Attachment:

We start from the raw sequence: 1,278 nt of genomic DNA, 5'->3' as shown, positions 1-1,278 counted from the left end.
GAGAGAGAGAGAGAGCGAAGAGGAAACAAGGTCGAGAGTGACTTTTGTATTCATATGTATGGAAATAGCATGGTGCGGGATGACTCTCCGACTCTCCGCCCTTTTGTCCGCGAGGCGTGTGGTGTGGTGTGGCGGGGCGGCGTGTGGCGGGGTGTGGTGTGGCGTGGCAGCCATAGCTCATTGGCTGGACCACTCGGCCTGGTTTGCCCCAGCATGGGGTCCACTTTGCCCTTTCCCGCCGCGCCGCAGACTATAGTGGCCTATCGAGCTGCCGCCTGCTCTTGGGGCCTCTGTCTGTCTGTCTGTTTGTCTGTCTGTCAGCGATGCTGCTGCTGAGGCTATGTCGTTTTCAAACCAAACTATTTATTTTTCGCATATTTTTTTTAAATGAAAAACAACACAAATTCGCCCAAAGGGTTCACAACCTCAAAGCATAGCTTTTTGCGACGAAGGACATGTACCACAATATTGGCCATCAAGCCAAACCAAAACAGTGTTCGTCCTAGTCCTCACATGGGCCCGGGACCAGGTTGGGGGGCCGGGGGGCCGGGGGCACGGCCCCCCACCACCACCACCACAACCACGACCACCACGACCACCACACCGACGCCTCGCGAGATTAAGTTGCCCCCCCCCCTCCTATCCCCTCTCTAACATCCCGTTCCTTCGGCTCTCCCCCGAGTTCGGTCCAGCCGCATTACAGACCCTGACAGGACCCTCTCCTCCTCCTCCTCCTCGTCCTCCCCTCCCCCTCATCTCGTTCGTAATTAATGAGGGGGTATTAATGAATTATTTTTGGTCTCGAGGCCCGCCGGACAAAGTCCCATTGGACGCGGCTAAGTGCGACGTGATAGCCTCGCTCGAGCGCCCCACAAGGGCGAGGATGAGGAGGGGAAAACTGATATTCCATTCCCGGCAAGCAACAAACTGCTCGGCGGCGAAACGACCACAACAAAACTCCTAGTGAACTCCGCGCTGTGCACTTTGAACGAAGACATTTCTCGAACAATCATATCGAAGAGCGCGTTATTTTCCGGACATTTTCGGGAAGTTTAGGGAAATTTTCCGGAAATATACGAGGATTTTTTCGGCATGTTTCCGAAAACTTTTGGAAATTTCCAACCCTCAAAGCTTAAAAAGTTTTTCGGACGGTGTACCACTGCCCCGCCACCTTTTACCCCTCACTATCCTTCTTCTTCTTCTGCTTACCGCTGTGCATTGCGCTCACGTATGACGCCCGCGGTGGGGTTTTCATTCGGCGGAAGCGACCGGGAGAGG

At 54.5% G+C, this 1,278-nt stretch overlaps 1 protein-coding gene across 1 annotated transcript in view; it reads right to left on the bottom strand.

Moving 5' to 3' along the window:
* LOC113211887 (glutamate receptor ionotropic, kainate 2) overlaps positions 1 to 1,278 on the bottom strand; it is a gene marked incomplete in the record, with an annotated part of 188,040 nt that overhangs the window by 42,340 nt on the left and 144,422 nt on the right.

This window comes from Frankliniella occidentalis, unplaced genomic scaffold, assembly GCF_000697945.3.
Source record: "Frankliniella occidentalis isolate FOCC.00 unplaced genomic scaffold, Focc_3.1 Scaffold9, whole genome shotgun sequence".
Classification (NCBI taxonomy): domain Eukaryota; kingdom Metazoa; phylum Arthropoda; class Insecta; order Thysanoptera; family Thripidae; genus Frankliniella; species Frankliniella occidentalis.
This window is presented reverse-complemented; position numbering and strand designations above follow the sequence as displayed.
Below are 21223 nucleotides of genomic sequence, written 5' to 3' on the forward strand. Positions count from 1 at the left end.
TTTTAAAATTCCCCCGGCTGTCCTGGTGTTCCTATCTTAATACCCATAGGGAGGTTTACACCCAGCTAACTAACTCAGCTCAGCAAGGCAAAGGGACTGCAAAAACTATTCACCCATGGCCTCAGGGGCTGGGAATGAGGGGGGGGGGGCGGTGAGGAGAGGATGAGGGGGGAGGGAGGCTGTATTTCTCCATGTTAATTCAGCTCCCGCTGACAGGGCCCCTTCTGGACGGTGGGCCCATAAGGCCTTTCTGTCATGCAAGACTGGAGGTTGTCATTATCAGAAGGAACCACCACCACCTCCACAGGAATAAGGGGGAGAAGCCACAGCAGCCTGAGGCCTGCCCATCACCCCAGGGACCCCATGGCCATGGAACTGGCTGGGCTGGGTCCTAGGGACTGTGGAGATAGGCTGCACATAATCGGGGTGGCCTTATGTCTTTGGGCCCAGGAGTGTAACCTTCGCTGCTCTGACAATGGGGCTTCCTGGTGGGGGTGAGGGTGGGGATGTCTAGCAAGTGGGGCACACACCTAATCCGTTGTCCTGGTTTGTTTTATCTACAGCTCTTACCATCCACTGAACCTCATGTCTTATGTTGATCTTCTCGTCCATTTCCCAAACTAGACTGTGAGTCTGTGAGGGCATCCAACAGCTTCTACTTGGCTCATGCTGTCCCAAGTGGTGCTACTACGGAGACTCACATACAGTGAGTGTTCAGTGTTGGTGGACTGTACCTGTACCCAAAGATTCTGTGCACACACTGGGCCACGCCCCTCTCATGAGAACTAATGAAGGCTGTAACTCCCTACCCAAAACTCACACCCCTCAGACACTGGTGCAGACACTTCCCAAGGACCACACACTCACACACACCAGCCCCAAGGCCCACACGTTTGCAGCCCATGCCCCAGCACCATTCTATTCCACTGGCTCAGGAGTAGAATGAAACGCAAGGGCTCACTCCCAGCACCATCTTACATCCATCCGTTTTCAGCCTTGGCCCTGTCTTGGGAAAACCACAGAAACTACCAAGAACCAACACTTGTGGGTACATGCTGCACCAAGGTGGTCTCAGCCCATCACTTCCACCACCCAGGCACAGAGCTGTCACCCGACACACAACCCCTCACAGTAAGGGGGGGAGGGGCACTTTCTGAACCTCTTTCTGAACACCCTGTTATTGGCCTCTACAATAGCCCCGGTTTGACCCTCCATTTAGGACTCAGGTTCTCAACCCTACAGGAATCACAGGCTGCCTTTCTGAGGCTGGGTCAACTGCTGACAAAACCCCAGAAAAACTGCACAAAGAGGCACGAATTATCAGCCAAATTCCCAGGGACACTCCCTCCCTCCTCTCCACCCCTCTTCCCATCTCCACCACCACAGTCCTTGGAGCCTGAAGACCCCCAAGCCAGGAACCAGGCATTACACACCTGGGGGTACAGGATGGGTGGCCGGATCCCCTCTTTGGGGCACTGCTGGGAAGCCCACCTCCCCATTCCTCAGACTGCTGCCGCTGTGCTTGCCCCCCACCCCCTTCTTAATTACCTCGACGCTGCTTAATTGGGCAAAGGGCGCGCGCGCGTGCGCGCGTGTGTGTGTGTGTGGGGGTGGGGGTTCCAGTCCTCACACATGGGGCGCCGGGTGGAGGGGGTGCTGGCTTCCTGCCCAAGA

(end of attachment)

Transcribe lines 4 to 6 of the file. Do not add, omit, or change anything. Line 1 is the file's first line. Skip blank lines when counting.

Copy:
Moving 5' to 3' along the window:
* LOC113211887 (glutamate receptor ionotropic, kainate 2) overlaps positions 1 to 1,278 on the bottom strand; it is a gene marked incomplete in the record, with an annotated part of 188,040 nt that overhangs the window by 42,340 nt on the left and 144,422 nt on the right.

This window comes from Frankliniella occidentalis, unplaced genomic scaffold, assembly GCF_000697945.3.